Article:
This was unexpectedly awesome. Between this, Regen and A Valparaiso, it’s time to consider adding Ivens to my list of favorite people. Sort of a Beaches of Joris, but less confessional to camera, shot more like an allegorical feature film starring himself. Always playful and never loaded with dialogue, with the occasional film reference, fable flashback or appearance by a prankster tiger-monkey.
Joris sets out to film the wind, goes to China. He trades a print of one of his films (“my first love story in 1930”) for a wind-creating mask. He sets up an array of microphones in the desert. He gets carried over mountains and enters political negotiations to film at a cultural landmark (the Terracotta Army), then gives up and recreates the landmark using models bought from street vendors.
At one point when he walks up to a massive Buddha statue which watches with a thousand eyes, closeups cutting from an eye to the camera lens, I thought strongly of Antonioni’s short Michelangelo Eye to Eye, also made by a director in his 90’s. But while Antonioni has always seemed associated with monuments, this was just a leisurely sidetrack for Ivens before returning to the matter of the wind, sixty years after he filmed the rain in Regen.
Senses of Cinema:
This is an unusually personal account of his lyrical rather than his political obsessions, largely directed by Marceline Loridan-Ivens, his wife and collaborator since the Vietnam films. … Joris Ivens died in 1989, only days after joining protesters against the Tiananmen Square massacre in Paris.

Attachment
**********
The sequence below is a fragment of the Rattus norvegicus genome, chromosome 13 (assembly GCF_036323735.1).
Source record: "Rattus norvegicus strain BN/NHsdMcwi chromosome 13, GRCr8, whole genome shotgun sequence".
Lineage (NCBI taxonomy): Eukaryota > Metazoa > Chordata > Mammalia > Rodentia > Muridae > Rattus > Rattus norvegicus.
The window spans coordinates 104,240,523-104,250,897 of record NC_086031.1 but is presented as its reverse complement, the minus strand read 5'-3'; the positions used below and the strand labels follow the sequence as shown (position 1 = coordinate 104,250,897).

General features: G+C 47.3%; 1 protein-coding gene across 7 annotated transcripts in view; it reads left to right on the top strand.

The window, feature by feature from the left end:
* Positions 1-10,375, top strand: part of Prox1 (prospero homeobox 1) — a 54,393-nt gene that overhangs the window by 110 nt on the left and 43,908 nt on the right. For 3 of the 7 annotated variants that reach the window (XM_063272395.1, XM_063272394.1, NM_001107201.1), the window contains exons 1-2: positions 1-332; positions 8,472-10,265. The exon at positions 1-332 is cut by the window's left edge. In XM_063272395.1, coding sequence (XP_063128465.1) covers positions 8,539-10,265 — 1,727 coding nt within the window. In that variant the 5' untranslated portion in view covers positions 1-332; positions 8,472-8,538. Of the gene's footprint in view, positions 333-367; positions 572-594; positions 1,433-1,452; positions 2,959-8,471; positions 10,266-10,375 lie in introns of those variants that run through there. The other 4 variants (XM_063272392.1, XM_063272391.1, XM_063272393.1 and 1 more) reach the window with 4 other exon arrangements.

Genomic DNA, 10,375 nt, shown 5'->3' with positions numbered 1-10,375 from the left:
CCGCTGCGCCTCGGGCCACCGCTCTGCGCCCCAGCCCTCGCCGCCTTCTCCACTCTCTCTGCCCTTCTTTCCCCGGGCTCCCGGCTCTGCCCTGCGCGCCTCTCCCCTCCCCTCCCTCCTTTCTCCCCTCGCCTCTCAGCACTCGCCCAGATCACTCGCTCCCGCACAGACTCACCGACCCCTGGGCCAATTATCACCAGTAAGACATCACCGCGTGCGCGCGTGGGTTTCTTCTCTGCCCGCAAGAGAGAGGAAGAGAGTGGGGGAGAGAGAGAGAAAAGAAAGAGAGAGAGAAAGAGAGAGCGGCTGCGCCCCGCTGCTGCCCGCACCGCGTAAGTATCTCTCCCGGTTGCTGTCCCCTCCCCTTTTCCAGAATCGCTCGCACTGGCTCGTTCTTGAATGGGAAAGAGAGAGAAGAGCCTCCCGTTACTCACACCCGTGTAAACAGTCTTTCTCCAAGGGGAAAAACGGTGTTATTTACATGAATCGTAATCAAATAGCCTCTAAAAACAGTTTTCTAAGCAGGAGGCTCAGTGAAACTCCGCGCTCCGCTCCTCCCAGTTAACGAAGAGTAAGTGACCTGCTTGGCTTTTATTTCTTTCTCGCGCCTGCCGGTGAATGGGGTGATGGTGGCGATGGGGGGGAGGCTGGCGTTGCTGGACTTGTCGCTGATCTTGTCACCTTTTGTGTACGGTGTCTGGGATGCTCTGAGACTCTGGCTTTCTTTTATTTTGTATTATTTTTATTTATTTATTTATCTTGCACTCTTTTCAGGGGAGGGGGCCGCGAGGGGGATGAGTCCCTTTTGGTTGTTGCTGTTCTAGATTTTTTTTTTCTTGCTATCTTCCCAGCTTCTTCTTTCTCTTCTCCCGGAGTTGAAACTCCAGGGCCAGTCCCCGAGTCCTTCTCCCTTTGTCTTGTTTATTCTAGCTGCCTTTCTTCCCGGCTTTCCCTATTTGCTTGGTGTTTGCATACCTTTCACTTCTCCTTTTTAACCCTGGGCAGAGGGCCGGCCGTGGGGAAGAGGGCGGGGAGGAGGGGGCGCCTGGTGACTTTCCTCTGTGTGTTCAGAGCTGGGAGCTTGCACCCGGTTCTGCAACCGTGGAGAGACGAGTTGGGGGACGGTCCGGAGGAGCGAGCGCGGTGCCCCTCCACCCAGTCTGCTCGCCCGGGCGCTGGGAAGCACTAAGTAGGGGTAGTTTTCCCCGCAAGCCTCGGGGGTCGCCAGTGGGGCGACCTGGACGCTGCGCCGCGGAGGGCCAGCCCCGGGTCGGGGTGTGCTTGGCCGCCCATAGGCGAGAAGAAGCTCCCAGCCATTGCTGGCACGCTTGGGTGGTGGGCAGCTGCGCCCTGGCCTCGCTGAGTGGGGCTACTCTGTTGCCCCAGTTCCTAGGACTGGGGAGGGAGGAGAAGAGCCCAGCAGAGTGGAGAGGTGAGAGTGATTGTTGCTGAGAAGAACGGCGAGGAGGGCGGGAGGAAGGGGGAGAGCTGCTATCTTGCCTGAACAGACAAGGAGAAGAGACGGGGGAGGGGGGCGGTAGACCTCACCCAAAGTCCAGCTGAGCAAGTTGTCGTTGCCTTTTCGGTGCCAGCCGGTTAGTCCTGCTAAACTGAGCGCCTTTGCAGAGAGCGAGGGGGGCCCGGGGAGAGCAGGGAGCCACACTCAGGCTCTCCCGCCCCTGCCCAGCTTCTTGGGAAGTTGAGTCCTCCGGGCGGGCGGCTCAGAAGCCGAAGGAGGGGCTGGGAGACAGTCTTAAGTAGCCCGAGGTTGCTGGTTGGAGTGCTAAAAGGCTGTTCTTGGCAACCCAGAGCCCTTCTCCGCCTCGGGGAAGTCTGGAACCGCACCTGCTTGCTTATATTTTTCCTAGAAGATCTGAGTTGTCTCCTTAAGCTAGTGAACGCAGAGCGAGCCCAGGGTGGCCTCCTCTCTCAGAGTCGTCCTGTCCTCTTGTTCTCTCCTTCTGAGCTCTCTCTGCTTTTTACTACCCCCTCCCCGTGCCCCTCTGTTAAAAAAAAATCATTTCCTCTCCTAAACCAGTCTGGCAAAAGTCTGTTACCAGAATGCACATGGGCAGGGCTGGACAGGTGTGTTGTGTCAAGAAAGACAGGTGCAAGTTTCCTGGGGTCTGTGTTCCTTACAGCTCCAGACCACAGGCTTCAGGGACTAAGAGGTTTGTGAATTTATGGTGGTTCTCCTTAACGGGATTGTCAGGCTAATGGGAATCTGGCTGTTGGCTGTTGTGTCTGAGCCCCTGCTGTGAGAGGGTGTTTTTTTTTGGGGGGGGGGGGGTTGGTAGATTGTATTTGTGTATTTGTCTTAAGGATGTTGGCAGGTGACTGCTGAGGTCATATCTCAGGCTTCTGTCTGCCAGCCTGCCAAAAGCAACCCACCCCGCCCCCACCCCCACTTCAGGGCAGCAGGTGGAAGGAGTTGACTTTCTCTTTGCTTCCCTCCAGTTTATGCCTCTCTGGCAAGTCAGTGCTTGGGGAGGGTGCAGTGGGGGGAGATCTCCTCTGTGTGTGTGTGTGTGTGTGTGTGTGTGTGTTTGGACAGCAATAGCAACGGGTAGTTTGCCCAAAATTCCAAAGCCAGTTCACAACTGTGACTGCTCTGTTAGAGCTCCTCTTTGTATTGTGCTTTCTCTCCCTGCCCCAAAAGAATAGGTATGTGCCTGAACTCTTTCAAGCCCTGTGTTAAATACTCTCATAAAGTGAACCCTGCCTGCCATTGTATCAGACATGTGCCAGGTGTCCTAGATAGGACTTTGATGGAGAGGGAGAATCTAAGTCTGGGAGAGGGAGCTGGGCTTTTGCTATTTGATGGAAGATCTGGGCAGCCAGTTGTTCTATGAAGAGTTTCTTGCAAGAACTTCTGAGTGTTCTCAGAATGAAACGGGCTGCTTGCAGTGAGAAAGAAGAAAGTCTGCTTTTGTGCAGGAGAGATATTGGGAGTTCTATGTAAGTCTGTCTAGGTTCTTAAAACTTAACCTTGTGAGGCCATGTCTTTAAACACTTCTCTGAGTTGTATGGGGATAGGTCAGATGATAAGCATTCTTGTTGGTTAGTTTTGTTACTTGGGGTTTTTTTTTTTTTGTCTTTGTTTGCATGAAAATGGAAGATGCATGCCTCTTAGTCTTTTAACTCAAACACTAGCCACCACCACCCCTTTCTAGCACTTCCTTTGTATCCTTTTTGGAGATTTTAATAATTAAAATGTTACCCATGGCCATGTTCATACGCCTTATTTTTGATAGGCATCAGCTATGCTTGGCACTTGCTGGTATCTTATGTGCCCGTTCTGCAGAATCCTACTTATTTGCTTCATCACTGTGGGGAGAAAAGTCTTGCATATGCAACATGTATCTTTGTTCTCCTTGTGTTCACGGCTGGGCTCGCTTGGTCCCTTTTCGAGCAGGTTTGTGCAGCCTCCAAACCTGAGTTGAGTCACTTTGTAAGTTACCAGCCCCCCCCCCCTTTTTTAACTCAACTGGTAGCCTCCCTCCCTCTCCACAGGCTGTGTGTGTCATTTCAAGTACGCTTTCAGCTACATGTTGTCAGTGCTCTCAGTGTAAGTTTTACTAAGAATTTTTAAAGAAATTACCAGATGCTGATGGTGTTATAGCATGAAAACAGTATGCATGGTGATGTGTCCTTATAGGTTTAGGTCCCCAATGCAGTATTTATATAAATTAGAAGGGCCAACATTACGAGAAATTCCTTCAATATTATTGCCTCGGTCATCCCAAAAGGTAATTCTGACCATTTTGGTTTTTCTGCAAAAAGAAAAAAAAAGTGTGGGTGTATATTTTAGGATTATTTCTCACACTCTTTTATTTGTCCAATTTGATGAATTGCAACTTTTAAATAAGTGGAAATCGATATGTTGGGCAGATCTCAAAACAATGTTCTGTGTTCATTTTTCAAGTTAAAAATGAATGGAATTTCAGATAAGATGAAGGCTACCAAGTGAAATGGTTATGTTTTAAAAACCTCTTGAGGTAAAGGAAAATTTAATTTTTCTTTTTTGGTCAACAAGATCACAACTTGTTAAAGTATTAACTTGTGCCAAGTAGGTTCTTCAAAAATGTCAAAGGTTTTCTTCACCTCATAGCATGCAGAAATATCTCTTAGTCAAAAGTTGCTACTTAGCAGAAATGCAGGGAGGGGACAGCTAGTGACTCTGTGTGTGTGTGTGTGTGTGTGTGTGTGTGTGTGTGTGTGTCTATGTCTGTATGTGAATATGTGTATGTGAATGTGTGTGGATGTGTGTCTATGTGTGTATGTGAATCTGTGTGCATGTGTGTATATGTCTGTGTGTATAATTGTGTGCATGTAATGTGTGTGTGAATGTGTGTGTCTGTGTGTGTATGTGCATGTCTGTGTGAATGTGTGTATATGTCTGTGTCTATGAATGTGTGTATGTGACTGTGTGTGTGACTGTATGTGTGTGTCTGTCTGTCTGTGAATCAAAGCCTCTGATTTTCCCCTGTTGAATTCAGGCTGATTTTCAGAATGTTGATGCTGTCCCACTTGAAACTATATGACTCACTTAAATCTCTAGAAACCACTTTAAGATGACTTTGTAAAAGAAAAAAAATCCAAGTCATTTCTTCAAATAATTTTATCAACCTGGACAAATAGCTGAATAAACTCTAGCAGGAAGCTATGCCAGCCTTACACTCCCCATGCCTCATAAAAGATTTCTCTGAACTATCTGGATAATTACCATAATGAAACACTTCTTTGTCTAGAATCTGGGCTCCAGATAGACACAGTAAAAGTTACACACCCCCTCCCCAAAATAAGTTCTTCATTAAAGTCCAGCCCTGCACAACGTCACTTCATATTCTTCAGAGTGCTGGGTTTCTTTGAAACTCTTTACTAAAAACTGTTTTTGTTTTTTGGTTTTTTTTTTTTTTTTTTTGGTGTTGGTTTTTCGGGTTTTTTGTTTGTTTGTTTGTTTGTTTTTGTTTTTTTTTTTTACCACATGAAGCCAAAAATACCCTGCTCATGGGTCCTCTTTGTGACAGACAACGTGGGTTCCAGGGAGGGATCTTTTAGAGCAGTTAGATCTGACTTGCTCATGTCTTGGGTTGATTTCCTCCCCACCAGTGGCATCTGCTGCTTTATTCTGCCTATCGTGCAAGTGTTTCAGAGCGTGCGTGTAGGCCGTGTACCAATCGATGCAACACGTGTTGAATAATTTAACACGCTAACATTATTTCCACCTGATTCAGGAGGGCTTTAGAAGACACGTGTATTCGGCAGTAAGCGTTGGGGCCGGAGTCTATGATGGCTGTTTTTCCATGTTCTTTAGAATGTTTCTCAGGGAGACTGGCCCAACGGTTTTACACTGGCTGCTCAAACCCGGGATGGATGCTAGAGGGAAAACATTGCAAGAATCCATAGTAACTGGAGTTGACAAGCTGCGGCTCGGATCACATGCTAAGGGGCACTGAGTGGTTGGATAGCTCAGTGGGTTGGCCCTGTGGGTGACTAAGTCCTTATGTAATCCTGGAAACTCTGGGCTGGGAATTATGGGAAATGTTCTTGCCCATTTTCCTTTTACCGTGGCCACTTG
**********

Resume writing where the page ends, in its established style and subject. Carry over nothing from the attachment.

Ivens originally planned to use two crews; Ivens’s crew would film the wind, while Loridan’s crew would film Ivens’s crew filming the wind. Complications arose. Ivens was sick and, in a particularly serious incident, required on-the-scene surgery. … Thus the two crews became one. The Wind became Loridan’s film.
Speaking of Loridan, this also sounds good (from ivens.nl):
With La Petite Prairie aux Bouleaux, Marceline Loridan-Ivens made her feature film debut, at the age of 74. … She had agreed with Joris Ivens after A Tale of The Wind, their last project together in which documentary and fiction are mixed together, that she would make the tale of the fire. For a long time she dared not return to Birkenau, but finally she succeeded where Steven Spielberg and Roberto Benigni failed, she got permission to film on the premises of Birkenau. … It is a film about the pain and illusive character of the memory.
The film is clearly addressed to the West and not to China … and the overall message is to listen to all that China has to say. … Both poetic essay and meditative fiction, A Tale of the Wind has certain affinities with movies as different as Jean Cocteau’s The Testament of Orpheus, Chris Marker’s Sans soleil, and Souleymane Cissé’s Brightness, but it is too proud to owe its vision to any source beyond Ivens’s own far-reaching experience and research. Part of the film’s inspired thesis appears to be that cinema and history, fantasy and documentary, have a lot to teach each other.